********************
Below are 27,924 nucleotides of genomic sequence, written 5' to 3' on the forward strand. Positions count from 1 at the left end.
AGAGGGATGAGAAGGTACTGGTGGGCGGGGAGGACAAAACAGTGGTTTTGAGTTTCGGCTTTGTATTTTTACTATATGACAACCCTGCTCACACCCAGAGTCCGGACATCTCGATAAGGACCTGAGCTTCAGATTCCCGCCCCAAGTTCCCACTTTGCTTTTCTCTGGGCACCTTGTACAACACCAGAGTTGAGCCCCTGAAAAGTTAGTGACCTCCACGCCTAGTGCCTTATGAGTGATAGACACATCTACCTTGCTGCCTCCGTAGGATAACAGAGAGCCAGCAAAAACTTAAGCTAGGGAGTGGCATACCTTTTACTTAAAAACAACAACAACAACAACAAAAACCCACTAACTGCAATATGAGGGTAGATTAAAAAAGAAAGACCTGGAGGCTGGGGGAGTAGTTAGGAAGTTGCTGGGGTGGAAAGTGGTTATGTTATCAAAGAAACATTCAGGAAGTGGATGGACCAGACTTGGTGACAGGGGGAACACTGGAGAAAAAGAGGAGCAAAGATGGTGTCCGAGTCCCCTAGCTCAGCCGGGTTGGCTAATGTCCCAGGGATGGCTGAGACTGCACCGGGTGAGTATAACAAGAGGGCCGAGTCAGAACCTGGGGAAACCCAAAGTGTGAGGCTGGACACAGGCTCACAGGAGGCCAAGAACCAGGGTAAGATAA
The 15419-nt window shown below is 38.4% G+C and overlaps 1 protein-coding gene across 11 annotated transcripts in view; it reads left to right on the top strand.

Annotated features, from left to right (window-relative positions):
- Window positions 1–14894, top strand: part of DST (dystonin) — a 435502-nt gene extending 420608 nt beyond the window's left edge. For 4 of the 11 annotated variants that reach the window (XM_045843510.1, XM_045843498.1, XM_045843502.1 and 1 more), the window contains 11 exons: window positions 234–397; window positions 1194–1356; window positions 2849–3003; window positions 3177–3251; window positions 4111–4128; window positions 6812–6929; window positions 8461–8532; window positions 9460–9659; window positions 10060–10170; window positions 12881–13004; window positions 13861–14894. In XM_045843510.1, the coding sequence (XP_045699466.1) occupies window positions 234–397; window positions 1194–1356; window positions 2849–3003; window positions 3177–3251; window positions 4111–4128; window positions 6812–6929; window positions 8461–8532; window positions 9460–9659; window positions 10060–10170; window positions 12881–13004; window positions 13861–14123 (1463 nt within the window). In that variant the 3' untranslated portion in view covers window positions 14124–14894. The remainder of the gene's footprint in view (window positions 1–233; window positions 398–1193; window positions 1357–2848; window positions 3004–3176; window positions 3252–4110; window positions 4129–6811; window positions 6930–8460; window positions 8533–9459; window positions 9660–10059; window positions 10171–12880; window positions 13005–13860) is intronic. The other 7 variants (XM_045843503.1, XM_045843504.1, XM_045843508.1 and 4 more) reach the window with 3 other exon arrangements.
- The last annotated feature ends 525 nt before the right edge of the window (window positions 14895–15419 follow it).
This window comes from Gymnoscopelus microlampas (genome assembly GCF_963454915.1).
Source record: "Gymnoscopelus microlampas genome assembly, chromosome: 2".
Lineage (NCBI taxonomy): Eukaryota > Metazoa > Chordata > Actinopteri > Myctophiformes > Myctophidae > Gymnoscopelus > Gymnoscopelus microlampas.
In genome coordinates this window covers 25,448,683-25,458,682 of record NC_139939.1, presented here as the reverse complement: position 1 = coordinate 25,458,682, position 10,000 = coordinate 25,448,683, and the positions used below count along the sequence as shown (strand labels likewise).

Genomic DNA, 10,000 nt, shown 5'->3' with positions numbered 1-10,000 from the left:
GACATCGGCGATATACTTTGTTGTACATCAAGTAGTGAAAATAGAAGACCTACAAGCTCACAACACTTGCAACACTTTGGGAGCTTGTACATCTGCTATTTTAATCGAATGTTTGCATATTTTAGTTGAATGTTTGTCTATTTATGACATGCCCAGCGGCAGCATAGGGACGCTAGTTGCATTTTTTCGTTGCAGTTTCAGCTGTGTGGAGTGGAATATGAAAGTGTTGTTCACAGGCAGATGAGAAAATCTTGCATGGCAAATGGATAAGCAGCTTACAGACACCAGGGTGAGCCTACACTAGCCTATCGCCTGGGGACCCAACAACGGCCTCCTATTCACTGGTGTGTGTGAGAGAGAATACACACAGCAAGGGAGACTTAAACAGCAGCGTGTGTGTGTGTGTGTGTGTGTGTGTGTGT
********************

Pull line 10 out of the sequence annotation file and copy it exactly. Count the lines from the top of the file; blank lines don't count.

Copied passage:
In genome coordinates this window covers 25,448,683-25,458,682 of record NC_139939.1, presented here as the reverse complement: position 1 = coordinate 25,458,682, position 10,000 = coordinate 25,448,683, and the positions used below count along the sequence as shown (strand labels likewise).